Hard to tackle ecological deficit
There is an ecological crisis in the world threatening the future of us all.
World leaders, from U.S. President Barack Obama to a tribal chief in Papua New Guinea, are looking for a way out, confessing to have exploited nature.
The number of those who had to migrate due to the ecological crisis is not that low.
In 1998, the number of those who had to emigrate due to environmental reasons like drought and deforestation reached 25 million, leaving behind twice the number of those who had to migrate due to war.
The same year, those who had to leave the places they live due to natural disasters made up 58 percent of the world’s refugees.
We now know that these natural disasters are taking place due to the activities of humans and that they are fast increasing.
In other words, there are a lot people who are leaving their houses and hometowns and Turkey is not exempt from that.
The more we eliminate forests, the more we dig below the soil, the more we continue on pressing ahead with investments that are depleting water sources and polluting the air, the more we fuel we put in the fire.
The concept of growth and development become meaningless at that point. We cannot explain “detrimental growth” with rationality and logic.
The Cerattepe case in Turkey
As public reaction has increased about the mine in Cerattepe, this is what Prime Minister Ahmet Davutoğlu, who argues it is his task to protect Turkey’s air water and land, said:
“To make use of rich mine sources is also our task in the framework of our country’s economic richness. The challenge is to do both without contradicting each other. We don’t need to prefer one over the other. Technology has developed to such degree that you can take out the natural source below the land without harming the environment. We are ready to talk with all stakeholders.”
Unfortunately, it is not possible to do both without them contradicting each other.
We cannot both damage and protect the environment. Let’s say we did not harm the environment while we unearth its natural sources; but we scratch away the minefield from its natural place and thus damage the ecosystem by dividing it into pieces.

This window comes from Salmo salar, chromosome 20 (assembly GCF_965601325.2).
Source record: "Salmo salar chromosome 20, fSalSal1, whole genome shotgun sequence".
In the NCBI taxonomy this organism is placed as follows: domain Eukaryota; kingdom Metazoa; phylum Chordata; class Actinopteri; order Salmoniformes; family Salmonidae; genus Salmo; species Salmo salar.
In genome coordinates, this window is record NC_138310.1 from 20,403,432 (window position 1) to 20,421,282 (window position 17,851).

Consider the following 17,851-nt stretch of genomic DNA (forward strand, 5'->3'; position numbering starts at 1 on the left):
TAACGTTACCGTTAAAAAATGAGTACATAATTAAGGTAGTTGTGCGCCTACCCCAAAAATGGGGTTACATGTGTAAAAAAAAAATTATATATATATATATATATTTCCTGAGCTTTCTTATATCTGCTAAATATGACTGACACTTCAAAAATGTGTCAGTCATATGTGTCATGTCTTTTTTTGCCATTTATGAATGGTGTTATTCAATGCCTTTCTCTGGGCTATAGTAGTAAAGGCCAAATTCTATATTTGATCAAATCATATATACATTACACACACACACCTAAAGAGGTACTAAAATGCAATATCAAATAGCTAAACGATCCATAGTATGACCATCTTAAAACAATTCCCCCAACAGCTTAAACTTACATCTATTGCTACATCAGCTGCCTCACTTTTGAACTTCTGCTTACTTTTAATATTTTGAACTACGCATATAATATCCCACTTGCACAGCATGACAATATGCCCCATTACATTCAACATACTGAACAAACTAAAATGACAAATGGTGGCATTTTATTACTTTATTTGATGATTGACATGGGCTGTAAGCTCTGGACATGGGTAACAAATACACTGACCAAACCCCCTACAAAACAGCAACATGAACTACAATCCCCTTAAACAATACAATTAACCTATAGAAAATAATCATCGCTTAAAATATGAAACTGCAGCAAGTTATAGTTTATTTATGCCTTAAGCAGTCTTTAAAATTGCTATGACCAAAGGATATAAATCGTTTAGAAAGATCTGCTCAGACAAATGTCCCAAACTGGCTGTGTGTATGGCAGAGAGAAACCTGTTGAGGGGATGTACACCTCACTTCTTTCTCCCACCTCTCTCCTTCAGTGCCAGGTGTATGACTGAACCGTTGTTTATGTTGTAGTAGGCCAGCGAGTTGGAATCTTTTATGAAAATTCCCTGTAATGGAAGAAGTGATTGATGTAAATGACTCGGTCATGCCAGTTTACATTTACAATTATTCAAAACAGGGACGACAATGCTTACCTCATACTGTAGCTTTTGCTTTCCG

At the same time, we know that the environment is neglected in many mine fields in Turkey. If it was not neglected, we would not have faced the ecological damage we witness around mine fields.
Economic welfare is obviously important for a country. But if there is something more important than that, it is nature. Because it is not replaceable. Because nature is breath to humans, it feeds them.
Humans cannot live without air, water and land. But nature can exist without humans. Can an existence as strong be made victim of a man-made concept of “economy?”
We can bring what lay below the soil to the surface and thus close the foreign exchange deficit. But what will we do in the long run?
How can we justify ourselves when the locals in Arvin will be forced to migrate because of mining activities?
How can we explain people leaving their homes?
Let’s talk about economic policy…
How can we close the exchange deficit without touching the tree, water and the land? How can we decrease the importing of fossil fuels? The whole world is debating it; we need to talk about them and take action.
There are certain places where value is not measurable. Cerattepe is such a place.
That deficit or this deficit can open can close and can open again. But a place from heaven like Cerattepe cannot be replaced.